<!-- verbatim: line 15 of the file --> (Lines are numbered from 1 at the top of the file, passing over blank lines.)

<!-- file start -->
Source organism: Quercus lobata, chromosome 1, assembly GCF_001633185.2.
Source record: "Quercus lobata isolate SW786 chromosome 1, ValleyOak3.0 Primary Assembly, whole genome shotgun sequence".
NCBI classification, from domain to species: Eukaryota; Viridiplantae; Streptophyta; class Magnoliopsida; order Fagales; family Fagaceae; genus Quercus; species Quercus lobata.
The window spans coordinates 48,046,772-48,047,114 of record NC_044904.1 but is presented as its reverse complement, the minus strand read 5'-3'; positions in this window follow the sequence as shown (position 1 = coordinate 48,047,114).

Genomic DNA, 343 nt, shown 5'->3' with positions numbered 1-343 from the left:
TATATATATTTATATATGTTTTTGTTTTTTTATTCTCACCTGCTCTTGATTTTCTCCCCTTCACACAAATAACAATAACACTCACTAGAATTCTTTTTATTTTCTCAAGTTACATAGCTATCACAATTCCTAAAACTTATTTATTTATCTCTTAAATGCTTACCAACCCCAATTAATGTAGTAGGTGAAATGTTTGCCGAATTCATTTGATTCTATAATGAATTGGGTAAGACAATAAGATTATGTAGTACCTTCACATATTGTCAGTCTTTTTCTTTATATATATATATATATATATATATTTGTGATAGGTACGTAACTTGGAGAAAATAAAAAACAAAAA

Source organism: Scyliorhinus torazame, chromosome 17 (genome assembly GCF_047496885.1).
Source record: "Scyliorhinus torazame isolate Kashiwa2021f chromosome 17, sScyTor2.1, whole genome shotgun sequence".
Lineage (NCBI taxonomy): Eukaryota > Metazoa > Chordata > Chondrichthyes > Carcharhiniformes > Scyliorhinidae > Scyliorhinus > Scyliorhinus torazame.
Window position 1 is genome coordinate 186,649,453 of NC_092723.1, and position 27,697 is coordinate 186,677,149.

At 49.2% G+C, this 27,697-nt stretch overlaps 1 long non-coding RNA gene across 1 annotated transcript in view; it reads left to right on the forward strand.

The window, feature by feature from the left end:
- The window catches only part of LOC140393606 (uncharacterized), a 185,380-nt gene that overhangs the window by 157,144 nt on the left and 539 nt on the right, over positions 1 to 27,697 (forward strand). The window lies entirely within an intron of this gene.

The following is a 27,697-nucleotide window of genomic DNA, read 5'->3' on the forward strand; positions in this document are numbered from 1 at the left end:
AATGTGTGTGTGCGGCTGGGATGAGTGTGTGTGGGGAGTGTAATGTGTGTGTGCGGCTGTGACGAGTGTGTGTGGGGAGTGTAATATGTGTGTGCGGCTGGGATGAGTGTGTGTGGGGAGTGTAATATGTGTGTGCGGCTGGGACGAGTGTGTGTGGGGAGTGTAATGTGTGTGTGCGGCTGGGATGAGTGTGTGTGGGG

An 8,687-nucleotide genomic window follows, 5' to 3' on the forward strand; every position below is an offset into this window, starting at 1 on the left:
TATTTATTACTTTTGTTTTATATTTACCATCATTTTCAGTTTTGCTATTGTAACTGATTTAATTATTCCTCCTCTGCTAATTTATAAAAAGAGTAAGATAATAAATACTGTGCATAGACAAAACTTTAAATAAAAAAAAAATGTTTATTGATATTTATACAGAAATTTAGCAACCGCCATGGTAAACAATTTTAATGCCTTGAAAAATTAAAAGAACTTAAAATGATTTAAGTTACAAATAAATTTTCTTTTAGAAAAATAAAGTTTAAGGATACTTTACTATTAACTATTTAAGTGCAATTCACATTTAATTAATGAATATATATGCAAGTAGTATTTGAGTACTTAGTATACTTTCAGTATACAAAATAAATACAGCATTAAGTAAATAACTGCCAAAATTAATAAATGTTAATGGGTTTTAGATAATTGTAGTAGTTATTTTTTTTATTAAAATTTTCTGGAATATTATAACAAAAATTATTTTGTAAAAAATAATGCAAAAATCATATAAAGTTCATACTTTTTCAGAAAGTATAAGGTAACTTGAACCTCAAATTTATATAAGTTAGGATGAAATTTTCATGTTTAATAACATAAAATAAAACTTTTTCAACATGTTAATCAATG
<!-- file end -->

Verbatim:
AATGTGTGTGTGCGGCTGGGATGAGTGTGTGTGGGGAGTGTAATGTGTGTGTGCGGCTGTGACGAGTGTGTGTGGGGAGTGTAATATGTGTGTGCGGCTGGGATGAGTGTGTGTGGGGAGTGTAATATGTGTGTGCGGCTGGGACGAGTGTGTGTGGGGAGTGTAATGTGTGTGTGCGGCTGGGATGAGTGTGTGTGGGG